I remember lots of details about Anne Marie’s last days. I remember the day before she died going to Wal-Mart with my dad and the kids. I bought Anne Marie a new baby blanket with little white snowflakes all over it. I thought it would be pretty for the winter. I remember that same day sitting at the hospital with my dad and the kids talking about the Children’s Medical Center Christmas parade that we were planning to attend. And I remember that next morning, a year ago today, talking to Ginger on the phone, telling her how Anne Marie was doing. I didn’t know that day would be Anne Marie’s last.
One of the things I remember most about that day were Anne Marie’s doctors and the grace and compassion they showed us. I can’t imagine what's the hardest part about being a doctor. Maybe it's the long hours and personal sacrifices they make. Maybe it's seeing the effects of abuse and neglect. Maybe it's wanting so desperately to help someone but not being able to do anything. I think about these things sometimes, because Lincoln thinks medical school might be in his future. Or perhaps the hardest thing is having to look someone in the eye and tell them that their loved one -- the person they love so much that it hurts -- isn't going to make it. Our doctors that day had to deliver that news to us. And they did it with kindness and compassion.
Dr. M came on rotation later in the course of Anne Marie’s care, but we instantly liked her. She always spoke so calmly and soothingly. She was the first doctor we spoke to on that final morning. She explained to me that Anne Marie’s blood pressure had dropped and that they were giving her as much medicine as they could. She explained that they hadn’t been able to lower the ventilator settings at all. She had to mention the dreaded DNR concept, and all the details of what that meant. And she explained it all with such care and concern.
Our neonatologist was an ex-military man. And he was brilliant -- not only was he a neonatologist, he was also a pediatric cardiologist. But he too explained things so clearly that we could understand everything that was going on with Anne Marie. We first met him during our visit to Children’s before Anne Marie was born. He had explained the details of her care and what might happen, and had given us a tour of the NICU. He was also the one who told us Anne Marie was gone. I was holding her in my arms and this tall, ex-military man leaned over and listened with his stethoscope, then with tears in his eyes and a quavering voice told us that her heart had stopped beating.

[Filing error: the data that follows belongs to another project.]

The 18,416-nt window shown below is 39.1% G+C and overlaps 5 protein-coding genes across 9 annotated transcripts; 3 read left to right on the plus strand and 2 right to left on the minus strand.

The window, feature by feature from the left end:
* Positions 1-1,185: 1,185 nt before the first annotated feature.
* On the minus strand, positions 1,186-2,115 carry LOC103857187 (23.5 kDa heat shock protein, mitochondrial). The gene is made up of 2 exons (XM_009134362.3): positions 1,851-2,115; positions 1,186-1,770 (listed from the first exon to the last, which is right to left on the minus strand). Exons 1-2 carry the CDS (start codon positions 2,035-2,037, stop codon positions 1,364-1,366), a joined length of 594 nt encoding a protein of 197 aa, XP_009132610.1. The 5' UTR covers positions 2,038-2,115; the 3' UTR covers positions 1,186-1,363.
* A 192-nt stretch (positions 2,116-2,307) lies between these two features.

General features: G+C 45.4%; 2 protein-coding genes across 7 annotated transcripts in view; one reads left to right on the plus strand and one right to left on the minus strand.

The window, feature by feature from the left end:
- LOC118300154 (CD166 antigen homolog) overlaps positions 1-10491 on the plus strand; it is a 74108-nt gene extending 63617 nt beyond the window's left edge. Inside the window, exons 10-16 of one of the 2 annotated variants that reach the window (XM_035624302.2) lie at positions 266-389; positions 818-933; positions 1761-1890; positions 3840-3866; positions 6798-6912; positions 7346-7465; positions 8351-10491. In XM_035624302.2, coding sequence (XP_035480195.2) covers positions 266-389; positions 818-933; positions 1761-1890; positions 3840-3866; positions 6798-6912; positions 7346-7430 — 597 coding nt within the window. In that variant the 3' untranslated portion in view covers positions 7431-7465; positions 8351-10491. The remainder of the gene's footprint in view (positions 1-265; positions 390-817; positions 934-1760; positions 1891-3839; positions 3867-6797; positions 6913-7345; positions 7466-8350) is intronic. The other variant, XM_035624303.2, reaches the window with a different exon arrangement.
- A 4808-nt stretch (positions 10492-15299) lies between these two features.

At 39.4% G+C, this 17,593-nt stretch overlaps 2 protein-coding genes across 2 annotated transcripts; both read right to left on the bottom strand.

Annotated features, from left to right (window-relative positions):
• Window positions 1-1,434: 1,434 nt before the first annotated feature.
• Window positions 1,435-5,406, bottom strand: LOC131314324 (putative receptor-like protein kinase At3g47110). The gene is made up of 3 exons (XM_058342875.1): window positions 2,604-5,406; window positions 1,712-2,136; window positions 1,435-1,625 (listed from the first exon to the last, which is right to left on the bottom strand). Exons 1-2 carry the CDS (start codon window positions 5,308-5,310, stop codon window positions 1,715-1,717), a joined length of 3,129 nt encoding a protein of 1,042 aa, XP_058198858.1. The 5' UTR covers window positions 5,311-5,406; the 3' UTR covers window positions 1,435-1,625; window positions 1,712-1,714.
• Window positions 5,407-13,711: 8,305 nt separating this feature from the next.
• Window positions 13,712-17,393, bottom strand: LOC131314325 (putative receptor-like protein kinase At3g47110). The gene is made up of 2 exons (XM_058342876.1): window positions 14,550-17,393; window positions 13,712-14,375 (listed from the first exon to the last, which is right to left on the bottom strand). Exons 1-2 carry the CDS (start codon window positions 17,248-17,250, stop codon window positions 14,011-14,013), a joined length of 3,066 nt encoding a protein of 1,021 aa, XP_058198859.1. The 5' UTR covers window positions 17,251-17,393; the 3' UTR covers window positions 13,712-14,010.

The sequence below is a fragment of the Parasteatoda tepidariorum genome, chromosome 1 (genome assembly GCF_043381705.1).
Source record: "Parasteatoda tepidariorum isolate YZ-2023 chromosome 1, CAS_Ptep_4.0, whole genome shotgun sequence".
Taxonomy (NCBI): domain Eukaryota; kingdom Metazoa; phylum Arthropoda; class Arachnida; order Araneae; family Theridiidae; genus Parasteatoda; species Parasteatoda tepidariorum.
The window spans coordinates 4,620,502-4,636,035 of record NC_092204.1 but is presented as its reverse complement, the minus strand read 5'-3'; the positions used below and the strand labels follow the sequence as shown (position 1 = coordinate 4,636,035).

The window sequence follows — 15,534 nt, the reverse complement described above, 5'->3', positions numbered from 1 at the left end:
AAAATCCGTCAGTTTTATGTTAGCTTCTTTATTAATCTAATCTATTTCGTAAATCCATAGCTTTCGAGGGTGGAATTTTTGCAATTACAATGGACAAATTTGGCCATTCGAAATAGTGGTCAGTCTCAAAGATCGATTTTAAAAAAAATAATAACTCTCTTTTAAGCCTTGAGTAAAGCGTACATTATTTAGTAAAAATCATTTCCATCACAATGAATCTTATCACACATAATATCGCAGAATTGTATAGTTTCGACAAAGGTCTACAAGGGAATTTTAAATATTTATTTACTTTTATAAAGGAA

And then there was Dr. T. She was on call the night Anne Marie was born and so she became our attending physician. She was about my age, cute and petite, and looked like she just stepped out of a J. Jill catalog. She was kind, and smart, and did everything she could to save Anne Marie. I don’t know when she ever slept because she was always at the hospital. On that last day she was the one who asked me if I wanted to hold Anne Marie. That’s when I knew things were really bad. Providentially, it had worked out for us to be able to have Anne Marie’s picture taken after she died -- a picture without tubes and wires. I remember being upset because I didn’t have anything for Anne Marie to wear. She hadn’t been able to wear anything but socks and then she eventually had so many I.V.'s on her feet that she couldn’t even wear socks. I remember crying, saying that I didn’t know today was going to be her last day and I didn’t have a dress at the hospital. Dr. T knelt down beside me and said, "I'll go get it. Tell me where you live and I'll go get it." I will never forget that. And I won’t forget Anne Marie’s funeral, seeing Dr. T in the back of the church.
My memories from our last day are sacred. Anne Marie was there in my arms and then she was gone. Her last breath with us, and then instantly with Christ. Heartbreaking and beautiful.
I will always be grateful for the people who helped us on what was the worst day or our lives. For the doctors and nurses who showed such kindness and compassion. For grandparents who were with Mary Margaret and Jack Henry all day and then brought them to us to see Anne Marie after having to tell them that their baby sister had died. For Ginger, for being with Lincoln and Lille in Oklahoma City those many days. And for so many people who prayed for us.
Happy heavenly birthday, Anne Marie. I can't say it enough: We miss you every second of every day. I can't wait for the day when I can hold you again.
Outside the grass is brown and the leaves are falling, but the winter grass at Anne Marie's gravesite makes it look like springtime.